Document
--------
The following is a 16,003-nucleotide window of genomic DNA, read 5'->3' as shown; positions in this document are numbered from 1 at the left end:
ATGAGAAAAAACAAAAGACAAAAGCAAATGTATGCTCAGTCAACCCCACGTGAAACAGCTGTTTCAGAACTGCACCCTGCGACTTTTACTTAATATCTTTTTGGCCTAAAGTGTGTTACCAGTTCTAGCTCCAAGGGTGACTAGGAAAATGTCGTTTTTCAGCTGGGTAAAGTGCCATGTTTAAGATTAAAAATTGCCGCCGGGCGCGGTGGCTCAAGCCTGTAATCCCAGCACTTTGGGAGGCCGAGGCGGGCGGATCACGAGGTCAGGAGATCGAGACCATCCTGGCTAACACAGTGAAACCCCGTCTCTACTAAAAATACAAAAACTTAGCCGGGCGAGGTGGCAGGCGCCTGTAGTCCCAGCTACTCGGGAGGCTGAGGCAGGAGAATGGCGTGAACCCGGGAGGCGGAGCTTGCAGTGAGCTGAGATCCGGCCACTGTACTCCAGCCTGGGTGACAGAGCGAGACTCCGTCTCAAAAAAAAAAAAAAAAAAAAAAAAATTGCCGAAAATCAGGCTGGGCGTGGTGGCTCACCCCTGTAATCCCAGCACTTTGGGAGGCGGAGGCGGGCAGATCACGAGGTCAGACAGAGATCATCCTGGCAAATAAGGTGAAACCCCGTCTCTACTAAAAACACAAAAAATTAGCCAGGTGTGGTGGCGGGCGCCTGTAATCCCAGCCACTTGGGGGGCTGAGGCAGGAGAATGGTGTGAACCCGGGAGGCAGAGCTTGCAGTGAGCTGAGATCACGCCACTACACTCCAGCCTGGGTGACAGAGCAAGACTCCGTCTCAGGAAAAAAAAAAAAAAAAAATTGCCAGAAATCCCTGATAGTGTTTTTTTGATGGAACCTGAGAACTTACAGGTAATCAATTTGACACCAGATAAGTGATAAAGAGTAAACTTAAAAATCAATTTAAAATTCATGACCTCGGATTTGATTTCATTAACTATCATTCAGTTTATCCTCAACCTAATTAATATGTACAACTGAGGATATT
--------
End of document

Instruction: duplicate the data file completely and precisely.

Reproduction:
The following is a 16,003-nucleotide window of genomic DNA, read 5'->3' as shown; positions in this document are numbered from 1 at the left end:
ATGAGAAAAAACAAAAGACAAAAGCAAATGTATGCTCAGTCAACCCCACGTGAAACAGCTGTTTCAGAACTGCACCCTGCGACTTTTACTTAATATCTTTTTGGCCTAAAGTGTGTTACCAGTTCTAGCTCCAAGGGTGACTAGGAAAATGTCGTTTTTCAGCTGGGTAAAGTGCCATGTTTAAGATTAAAAATTGCCGCCGGGCGCGGTGGCTCAAGCCTGTAATCCCAGCACTTTGGGAGGCCGAGGCGGGCGGATCACGAGGTCAGGAGATCGAGACCATCCTGGCTAACACAGTGAAACCCCGTCTCTACTAAAAATACAAAAACTTAGCCGGGCGAGGTGGCAGGCGCCTGTAGTCCCAGCTACTCGGGAGGCTGAGGCAGGAGAATGGCGTGAACCCGGGAGGCGGAGCTTGCAGTGAGCTGAGATCCGGCCACTGTACTCCAGCCTGGGTGACAGAGCGAGACTCCGTCTCAAAAAAAAAAAAAAAAAAAAAAAAATTGCCGAAAATCAGGCTGGGCGTGGTGGCTCACCCCTGTAATCCCAGCACTTTGGGAGGCGGAGGCGGGCAGATCACGAGGTCAGACAGAGATCATCCTGGCAAATAAGGTGAAACCCCGTCTCTACTAAAAACACAAAAAATTAGCCAGGTGTGGTGGCGGGCGCCTGTAATCCCAGCCACTTGGGGGGCTGAGGCAGGAGAATGGTGTGAACCCGGGAGGCAGAGCTTGCAGTGAGCTGAGATCACGCCACTACACTCCAGCCTGGGTGACAGAGCAAGACTCCGTCTCAGGAAAAAAAAAAAAAAAAAATTGCCAGAAATCCCTGATAGTGTTTTTTTGATGGAACCTGAGAACTTACAGGTAATCAATTTGACACCAGATAAGTGATAAAGAGTAAACTTAAAAATCAATTTAAAATTCATGACCTCGGATTTGATTTCATTAACTATCATTCAGTTTATCCTCAACCTAATTAATATGTACAACTGAGGATATT